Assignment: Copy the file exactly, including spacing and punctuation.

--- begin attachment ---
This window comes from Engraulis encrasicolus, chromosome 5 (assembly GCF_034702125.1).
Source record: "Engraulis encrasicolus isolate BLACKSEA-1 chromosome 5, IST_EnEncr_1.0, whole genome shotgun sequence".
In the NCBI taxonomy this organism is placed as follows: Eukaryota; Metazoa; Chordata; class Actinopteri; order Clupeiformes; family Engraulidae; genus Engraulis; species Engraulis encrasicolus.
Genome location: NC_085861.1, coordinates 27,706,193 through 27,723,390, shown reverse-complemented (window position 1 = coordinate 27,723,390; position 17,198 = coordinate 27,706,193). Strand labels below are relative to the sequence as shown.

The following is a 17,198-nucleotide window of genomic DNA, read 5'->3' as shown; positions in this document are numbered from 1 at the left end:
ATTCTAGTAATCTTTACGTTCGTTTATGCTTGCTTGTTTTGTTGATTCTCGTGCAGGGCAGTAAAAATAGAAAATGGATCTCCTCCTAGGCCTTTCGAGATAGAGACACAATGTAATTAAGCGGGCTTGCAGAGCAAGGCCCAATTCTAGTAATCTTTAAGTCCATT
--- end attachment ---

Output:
This window comes from Engraulis encrasicolus, chromosome 5 (assembly GCF_034702125.1).
Source record: "Engraulis encrasicolus isolate BLACKSEA-1 chromosome 5, IST_EnEncr_1.0, whole genome shotgun sequence".
In the NCBI taxonomy this organism is placed as follows: Eukaryota; Metazoa; Chordata; class Actinopteri; order Clupeiformes; family Engraulidae; genus Engraulis; species Engraulis encrasicolus.
Genome location: NC_085861.1, coordinates 27,706,193 through 27,723,390, shown reverse-complemented (window position 1 = coordinate 27,723,390; position 17,198 = coordinate 27,706,193). Strand labels below are relative to the sequence as shown.

The following is a 17,198-nucleotide window of genomic DNA, read 5'->3' as shown; positions in this document are numbered from 1 at the left end:
ATTCTAGTAATCTTTACGTTCGTTTATGCTTGCTTGTTTTGTTGATTCTCGTGCAGGGCAGTAAAAATAGAAAATGGATCTCCTCCTAGGCCTTTCGAGATAGAGACACAATGTAATTAAGCGGGCTTGCAGAGCAAGGCCCAATTCTAGTAATCTTTAAGTCCATT